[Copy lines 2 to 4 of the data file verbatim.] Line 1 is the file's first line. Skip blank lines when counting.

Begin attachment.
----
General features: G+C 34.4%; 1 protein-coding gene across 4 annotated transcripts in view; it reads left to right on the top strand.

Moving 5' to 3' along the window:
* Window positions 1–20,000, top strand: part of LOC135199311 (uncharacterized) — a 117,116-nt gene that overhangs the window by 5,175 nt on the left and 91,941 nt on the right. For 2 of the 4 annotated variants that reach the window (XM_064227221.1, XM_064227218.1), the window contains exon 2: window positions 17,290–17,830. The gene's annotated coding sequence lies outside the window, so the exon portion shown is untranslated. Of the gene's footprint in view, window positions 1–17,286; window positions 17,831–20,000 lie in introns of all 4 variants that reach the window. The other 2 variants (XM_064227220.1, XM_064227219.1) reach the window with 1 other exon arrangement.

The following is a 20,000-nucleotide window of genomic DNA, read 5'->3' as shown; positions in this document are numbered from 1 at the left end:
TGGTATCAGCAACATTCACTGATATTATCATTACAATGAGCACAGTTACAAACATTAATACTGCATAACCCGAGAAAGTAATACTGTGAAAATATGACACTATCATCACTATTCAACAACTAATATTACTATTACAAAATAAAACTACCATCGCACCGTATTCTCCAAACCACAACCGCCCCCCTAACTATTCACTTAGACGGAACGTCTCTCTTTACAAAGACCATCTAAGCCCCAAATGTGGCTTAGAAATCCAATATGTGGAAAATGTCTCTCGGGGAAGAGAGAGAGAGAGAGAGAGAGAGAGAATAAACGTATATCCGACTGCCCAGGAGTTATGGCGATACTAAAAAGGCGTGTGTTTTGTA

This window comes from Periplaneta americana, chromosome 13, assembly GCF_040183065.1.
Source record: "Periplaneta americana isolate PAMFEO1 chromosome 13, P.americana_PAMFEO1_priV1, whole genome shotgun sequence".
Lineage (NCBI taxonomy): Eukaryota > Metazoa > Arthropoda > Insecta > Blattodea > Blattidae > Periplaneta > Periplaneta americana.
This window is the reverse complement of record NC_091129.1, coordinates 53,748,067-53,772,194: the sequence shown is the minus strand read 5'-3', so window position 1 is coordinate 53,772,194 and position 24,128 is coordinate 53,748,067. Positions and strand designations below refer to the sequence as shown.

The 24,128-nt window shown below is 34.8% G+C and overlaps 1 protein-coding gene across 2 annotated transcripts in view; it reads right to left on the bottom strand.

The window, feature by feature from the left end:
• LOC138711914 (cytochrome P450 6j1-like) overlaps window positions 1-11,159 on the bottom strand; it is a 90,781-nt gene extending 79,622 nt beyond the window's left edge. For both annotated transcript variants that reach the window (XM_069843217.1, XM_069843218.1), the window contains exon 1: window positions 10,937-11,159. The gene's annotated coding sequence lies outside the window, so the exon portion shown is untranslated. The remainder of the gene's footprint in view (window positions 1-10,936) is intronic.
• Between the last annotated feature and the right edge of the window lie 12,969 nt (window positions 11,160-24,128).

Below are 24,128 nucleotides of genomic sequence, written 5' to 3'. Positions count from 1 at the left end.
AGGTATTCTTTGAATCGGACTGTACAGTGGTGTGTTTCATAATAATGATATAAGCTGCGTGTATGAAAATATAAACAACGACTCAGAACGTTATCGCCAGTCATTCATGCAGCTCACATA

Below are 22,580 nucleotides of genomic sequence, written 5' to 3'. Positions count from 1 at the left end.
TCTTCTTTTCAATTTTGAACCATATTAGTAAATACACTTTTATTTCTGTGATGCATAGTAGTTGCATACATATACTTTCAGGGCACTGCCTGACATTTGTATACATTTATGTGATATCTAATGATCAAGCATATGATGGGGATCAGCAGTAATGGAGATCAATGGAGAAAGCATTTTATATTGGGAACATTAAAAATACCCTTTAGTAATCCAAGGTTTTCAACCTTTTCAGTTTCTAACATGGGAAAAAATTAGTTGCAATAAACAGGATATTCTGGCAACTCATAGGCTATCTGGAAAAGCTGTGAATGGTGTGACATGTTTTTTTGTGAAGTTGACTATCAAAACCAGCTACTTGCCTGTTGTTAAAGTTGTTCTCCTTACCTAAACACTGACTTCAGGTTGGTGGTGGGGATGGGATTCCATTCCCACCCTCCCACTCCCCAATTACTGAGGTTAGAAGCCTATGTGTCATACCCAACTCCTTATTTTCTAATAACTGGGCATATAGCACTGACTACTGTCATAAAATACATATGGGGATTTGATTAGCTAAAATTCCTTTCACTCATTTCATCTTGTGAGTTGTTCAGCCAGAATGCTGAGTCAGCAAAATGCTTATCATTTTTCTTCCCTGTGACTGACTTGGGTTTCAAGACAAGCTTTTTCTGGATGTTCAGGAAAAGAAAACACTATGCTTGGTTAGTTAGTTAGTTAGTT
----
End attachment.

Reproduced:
Moving 5' to 3' along the window:
* Window positions 1–20,000, top strand: part of LOC135199311 (uncharacterized) — a 117,116-nt gene that overhangs the window by 5,175 nt on the left and 91,941 nt on the right. For 2 of the 4 annotated variants that reach the window (XM_064227221.1, XM_064227218.1), the window contains exon 2: window positions 17,290–17,830. The gene's annotated coding sequence lies outside the window, so the exon portion shown is untranslated. Of the gene's footprint in view, window positions 1–17,286; window positions 17,831–20,000 lie in introns of all 4 variants that reach the window. The other 2 variants (XM_064227220.1, XM_064227219.1) reach the window with 1 other exon arrangement.

The following is a 20,000-nucleotide window of genomic DNA, read 5'->3' as shown; positions in this document are numbered from 1 at the left end: